I was going to do a video on this but I thought it might be better as a blog post.
I'm trying to drive more traffic to my website and coming up with more exclusive content is probably the best way to do it. So, here we are, and this post is dedicated to the one and only, Earl Bennett.
Recently, he gave me some advice that I took to heart with regards to improving my setup at home, as well as where to place my bass drum hole.
Let's start with the latter. As some of you might have seen in Episode 5 of Quality Control: A Product Review Series, where I reviewed the Bass DrumO's Cutting Tool, I had a huge SNAFU when using it. If you haven't seen that episode, check it out here:
Not much longer after that happened, the head basically ripped all the way up. I searched all over the internet but couldn't find the same head for sale. I did end up finding something similar on eBay and won an auction that included two bass drum heads for $20 total!
They just came this past Monday (06/14/21), and I was super stoked to replace the broken head, which was flapping and creating a bad sound when recording.
When deciding where to place the hole, Earl told me a couple of weeks ago that in order to get that really nice punch, put the hole in the center. He said that all throughout the 70s and 80s guys were cutting their holes in the center of the drumhead and that's what attributed to their big sound. Then, all of a sudden, bass drum heads started coming with precut holes off to one side, just out of nowhere.
So, Earl, we are bringing it back, retro-style! Here is my new head, center hole, and all:
After I got that all setup, naturally, I went and recorded a new cover. I'm sure you all know the song, but here is a snippet of that booming bass drum:
Not too bad, eh! Earl, what do you think? I believe we'll be seeing more center heads popping up around the drummer community now!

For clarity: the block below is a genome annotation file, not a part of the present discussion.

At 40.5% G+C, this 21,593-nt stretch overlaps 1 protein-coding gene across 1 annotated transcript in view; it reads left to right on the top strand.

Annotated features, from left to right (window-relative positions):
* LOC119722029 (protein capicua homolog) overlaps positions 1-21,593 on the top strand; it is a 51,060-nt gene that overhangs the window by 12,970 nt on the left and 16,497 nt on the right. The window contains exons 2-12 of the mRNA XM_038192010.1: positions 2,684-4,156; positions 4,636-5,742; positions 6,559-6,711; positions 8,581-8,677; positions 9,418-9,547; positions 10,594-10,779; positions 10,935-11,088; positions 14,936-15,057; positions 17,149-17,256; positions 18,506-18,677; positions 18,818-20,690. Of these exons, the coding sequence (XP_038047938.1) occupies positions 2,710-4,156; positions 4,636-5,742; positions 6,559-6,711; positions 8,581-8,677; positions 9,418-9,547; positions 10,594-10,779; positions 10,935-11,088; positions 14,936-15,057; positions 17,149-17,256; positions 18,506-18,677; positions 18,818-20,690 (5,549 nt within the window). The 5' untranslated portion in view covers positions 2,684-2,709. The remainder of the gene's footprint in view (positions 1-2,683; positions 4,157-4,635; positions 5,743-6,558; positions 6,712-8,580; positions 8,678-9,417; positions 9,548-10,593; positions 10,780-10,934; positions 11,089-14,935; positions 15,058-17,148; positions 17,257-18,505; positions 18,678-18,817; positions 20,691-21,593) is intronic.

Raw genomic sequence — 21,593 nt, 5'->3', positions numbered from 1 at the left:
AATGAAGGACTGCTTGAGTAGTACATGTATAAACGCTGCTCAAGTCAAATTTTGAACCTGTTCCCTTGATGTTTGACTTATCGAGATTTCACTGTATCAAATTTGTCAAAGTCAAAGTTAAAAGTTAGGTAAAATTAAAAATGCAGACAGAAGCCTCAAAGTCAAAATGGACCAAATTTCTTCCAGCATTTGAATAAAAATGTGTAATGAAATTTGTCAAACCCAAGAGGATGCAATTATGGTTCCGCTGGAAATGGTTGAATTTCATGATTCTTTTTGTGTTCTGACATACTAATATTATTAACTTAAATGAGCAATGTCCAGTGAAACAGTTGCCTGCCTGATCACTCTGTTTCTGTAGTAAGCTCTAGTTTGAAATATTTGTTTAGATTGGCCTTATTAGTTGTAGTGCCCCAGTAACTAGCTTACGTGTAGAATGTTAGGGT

But I wasn't done with my renovations just yet.
There was this issue with my room being a bit smaller than the old room I started KMKanDrum in and everything was a lot more cramped. Having a ton of cymbal, mic, camera, and light stands weren't helping. So, Earl suggested I mount some of them on the ceiling. To be honest, I had thought of this a long time ago, and looked into the myriad of ways to accomplish just that. But I could never find the right products to help me achieve what I was looking for.
Then Earl sent me some pics of his setup and from there I was on a mission to do the same or something similar. I took to Amazon and found these:
I saw that the stand screws into the base but didn't see the size of the threads anywhere on the product listing (¾" thread). So I took a chance and got these:
Thinking I could mount them onto the ceiling and screw the stand into them.
Well, of course, that didn't work out. And of course, I was too eager to get things set up so I could record a new Lessons for the Groove Drummer episode for you guys because when they came and I realized it wasn't going to work, I quickly thought of a backup solution:
I just used the base (originally meant as a tabletop base) and wedged it in between the ceiling and a wood 2x4 section, and then fastened the 2x4 to the ceiling. It works. It might not be the best-looking thing ever, but it is doing the job.
So, then I went and tried to record the lesson, and of course, my lavalier mic wasn't working. Or rather, I don't have the right lav mic for the equipment I want to use. Meaning, I rushed to set up the overheads on the ceiling so that I could shoot this lesson, only for it to turn out that I couldn't shoot it anyway because the lav mic didn't work.
If I would have taken my time and made sure everything was in working order, I would have returned the flange mounts in exchange for ¾" flange mounts.
But, this is what I am left with. It works, so I'm gonna stick with it for the foreseeable future. Maybe somewhere down the line, when I am up to the task of caulking, sanding, and painting the ceiling, I'll do it the right way. But for now, all I'm gonna do is complain and kick myself.
But I do recommend these tabletop mic boom arm stands. They are legit. If you want them for yourself, please use my Amazon link and help my channel out while you're at it!
Thank you, Earl, for helping me as you always do. You are the best. If you haven't checked out Earl's drum channel, please GO HERE.
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